The other thing that seemed a bit off for me with this portrayal of Metamorpho was how brutish he was. In this version he is played very close to the Hulk or the Thing, in that he’s a dude that was the unfortunate victim of a laboratory mishap who is now a monster and must express his frustrations with this new development by smashing things to bits. He’s much larger than I remember him being in the comics, much more physically imposing. He also can’t speak a whole lot, resorting to the kind of basic, monosyllabic sentences that the Hulk would use. And of course, his character’s sole motivation is reuniting with his love, the daughter of the bad guy, who can’t accept his new appearance. It’s all very Monster Comics 101, and while I never really followed Metamorpho too closely in the comics, I do remember him being a bit more playful and cocky. But maybe I’m wrong.
Anyway, so Batman is looking into this break-in that lead to Mason’s transformation. The Stagg Industries building has state-of-the-art security, the Dark Knight Detective notes. How could anyone get in or out? Well, for starters, the same way Batman did, and continued to do several times throughout the episode, without any sign of effort or inconvenience, but let’s overlook that for now as well. How did this other guy do that? Well, because the other guy was put in place by Simon Stagg, who was trying to set Mason up for seeing his daughter.
Turns out, Project: Metapmorpho is a “game-changer” for the armed forces in that it is essentially the same sort of super soldier program that Marvel has been pinning all of its major super-transformations on since the inception of the Ultimate Universe. Perhaps it is a sign of the times that superheroes are now created from lab accidents pertaining to experiments that are meant to change the way warfare is carried out in the 21st century, similar to the way that superheroes in the ‘60s, primarily at Marvel, were created from lab accidents pertaining to atomic science. Or maybe it’s just lazy writing.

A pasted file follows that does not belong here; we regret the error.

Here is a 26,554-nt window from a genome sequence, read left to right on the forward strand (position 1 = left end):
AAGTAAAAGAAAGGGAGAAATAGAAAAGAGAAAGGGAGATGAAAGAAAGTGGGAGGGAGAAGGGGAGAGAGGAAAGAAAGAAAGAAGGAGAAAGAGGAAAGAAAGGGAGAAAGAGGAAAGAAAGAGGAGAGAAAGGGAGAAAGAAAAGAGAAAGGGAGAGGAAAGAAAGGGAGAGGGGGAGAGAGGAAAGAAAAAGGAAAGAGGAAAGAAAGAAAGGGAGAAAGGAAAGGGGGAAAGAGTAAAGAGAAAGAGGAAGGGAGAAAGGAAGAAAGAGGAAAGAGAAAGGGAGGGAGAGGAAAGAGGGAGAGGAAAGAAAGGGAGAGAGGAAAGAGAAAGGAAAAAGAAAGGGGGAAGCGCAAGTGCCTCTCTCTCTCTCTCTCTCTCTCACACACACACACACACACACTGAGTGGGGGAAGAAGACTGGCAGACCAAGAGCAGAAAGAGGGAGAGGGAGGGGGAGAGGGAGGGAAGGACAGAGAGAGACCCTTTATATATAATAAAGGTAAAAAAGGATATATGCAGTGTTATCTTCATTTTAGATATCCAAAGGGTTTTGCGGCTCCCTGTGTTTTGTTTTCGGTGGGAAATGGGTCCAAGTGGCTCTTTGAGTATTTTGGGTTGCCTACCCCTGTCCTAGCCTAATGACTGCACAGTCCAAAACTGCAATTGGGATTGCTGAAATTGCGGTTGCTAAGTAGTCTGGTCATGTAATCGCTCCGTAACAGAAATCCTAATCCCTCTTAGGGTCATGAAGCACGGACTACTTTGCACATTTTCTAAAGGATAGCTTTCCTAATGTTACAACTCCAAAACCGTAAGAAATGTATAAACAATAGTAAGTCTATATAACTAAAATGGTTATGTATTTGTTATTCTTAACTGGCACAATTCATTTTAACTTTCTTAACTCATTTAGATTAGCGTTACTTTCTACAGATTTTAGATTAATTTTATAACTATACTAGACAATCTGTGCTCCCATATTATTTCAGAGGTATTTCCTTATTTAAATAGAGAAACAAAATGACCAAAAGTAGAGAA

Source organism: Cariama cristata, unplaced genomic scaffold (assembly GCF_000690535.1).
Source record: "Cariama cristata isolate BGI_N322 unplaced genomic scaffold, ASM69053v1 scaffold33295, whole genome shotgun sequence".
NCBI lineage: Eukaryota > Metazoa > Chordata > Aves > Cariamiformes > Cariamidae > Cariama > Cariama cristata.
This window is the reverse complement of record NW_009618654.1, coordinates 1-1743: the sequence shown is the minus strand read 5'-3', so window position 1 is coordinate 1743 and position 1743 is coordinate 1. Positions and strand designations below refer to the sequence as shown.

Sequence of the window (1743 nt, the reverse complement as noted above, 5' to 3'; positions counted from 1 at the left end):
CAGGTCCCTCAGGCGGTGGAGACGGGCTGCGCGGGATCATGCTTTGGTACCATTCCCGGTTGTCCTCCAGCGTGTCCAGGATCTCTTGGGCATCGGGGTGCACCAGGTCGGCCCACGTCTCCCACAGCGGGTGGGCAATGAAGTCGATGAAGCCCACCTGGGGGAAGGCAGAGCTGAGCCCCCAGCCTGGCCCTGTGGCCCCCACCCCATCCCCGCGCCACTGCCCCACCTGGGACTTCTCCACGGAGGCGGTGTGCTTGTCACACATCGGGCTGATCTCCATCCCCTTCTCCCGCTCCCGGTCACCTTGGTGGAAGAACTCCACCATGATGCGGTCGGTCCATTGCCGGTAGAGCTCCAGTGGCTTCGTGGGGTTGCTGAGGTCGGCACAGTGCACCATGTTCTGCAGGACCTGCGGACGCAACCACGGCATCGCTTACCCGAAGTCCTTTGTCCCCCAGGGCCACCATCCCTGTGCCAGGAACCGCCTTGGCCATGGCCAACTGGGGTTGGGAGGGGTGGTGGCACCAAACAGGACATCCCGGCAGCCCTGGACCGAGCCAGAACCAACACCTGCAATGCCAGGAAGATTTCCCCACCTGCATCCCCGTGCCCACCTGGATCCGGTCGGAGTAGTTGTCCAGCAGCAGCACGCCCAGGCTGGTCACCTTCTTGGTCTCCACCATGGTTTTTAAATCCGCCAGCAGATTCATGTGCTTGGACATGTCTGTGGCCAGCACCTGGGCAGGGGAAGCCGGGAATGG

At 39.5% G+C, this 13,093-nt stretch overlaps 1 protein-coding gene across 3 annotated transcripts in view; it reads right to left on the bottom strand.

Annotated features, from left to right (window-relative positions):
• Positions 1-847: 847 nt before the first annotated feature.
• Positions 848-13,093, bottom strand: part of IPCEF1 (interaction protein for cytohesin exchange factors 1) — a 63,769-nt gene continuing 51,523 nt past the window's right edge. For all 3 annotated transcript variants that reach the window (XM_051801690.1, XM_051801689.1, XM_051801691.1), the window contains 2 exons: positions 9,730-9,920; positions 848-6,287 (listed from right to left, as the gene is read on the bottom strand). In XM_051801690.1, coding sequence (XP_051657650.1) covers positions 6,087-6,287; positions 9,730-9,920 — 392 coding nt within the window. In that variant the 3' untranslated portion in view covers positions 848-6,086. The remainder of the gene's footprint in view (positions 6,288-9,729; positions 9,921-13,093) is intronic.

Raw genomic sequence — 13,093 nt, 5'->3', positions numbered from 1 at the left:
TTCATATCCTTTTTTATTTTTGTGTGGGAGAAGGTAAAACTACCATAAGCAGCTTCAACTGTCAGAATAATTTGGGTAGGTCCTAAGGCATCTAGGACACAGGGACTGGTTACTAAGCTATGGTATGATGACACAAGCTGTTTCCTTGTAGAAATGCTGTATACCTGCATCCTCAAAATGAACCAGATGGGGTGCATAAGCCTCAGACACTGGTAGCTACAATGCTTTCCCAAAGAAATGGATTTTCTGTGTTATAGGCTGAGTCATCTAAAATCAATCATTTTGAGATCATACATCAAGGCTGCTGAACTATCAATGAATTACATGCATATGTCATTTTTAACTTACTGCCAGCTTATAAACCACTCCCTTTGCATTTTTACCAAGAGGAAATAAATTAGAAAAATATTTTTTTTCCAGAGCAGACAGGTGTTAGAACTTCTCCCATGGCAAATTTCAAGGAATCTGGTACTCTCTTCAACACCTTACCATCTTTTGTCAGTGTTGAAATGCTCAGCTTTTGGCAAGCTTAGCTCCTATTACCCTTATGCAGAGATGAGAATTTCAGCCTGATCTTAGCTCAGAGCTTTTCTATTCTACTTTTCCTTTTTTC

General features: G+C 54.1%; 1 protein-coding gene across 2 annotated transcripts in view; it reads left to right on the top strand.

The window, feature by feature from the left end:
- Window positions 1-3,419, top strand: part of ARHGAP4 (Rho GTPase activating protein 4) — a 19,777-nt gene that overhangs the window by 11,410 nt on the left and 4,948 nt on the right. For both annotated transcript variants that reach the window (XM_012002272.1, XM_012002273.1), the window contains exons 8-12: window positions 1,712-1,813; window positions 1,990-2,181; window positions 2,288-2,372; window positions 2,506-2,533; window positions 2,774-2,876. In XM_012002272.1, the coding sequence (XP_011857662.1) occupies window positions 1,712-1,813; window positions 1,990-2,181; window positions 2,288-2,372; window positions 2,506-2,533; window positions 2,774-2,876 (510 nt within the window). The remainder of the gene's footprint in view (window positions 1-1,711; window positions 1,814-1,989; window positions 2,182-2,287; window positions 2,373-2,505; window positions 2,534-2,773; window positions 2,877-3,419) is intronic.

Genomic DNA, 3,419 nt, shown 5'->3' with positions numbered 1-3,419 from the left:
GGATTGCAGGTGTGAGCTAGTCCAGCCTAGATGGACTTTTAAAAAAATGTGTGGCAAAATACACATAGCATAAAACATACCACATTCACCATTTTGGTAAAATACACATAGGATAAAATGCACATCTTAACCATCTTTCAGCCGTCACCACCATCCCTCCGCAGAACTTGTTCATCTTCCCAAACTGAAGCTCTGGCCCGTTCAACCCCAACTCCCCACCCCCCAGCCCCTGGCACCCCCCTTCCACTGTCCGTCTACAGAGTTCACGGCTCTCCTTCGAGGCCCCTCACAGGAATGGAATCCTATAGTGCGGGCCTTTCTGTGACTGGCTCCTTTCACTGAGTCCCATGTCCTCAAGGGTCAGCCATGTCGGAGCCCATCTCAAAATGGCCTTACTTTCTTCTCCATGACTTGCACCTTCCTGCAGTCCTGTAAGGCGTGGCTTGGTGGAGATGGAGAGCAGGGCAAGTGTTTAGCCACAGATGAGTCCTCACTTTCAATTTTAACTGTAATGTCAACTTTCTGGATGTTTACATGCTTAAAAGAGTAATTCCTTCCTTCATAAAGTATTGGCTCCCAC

At any rate, Batman drafts Stagg into his ingenious plan to restore Mason’s humanity. The plan appears to be gassing Mason again with the same stuff that turned him into Metamorpho the first time around, although I’d like to hope that it’s a bit more complicated than that. This of course doesn’t work, and after being rejected again by Sapphire Stagg, Mason flees into the ventilation system and eventually makes his way into the Gotham sewer system. Later, Bruce meets with Bethanie Ravencroft, the psychiatrist that Magpie was working for a few episodes back, who almost certainly has something sinister planned for later episodes.
All in all not a bad episode. The story was all stuff I’d seen before and I complained a bit about Metamorpho’s dialogue, but it was a heck of a lot of fun visually and I’m still finding a lot of enjoyment in Anthony Ruivivar’s portrayal of Batman, off-putting and creepy as he might be in the series.
I’m eager to see where the show goes next. Now that we’re halfway through the season, I expect that these subplots involving Katana and Ravencroft should be coming to a head soon.